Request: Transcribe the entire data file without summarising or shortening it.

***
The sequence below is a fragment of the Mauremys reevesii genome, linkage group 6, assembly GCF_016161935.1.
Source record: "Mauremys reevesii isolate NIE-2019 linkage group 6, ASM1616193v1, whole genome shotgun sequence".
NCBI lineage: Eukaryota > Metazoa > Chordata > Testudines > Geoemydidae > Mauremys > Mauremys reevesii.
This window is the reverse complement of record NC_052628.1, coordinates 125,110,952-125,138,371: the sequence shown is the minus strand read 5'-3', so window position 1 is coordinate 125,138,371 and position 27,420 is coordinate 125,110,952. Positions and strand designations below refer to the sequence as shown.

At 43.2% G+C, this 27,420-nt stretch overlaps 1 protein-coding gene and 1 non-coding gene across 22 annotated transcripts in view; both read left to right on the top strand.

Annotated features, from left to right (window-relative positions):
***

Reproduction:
The sequence below is a fragment of the Mauremys reevesii genome, linkage group 6, assembly GCF_016161935.1.
Source record: "Mauremys reevesii isolate NIE-2019 linkage group 6, ASM1616193v1, whole genome shotgun sequence".
NCBI lineage: Eukaryota > Metazoa > Chordata > Testudines > Geoemydidae > Mauremys > Mauremys reevesii.
This window is the reverse complement of record NC_052628.1, coordinates 125,110,952-125,138,371: the sequence shown is the minus strand read 5'-3', so window position 1 is coordinate 125,138,371 and position 27,420 is coordinate 125,110,952. Positions and strand designations below refer to the sequence as shown.

At 43.2% G+C, this 27,420-nt stretch overlaps 1 protein-coding gene and 1 non-coding gene across 22 annotated transcripts in view; both read left to right on the top strand.

Annotated features, from left to right (window-relative positions):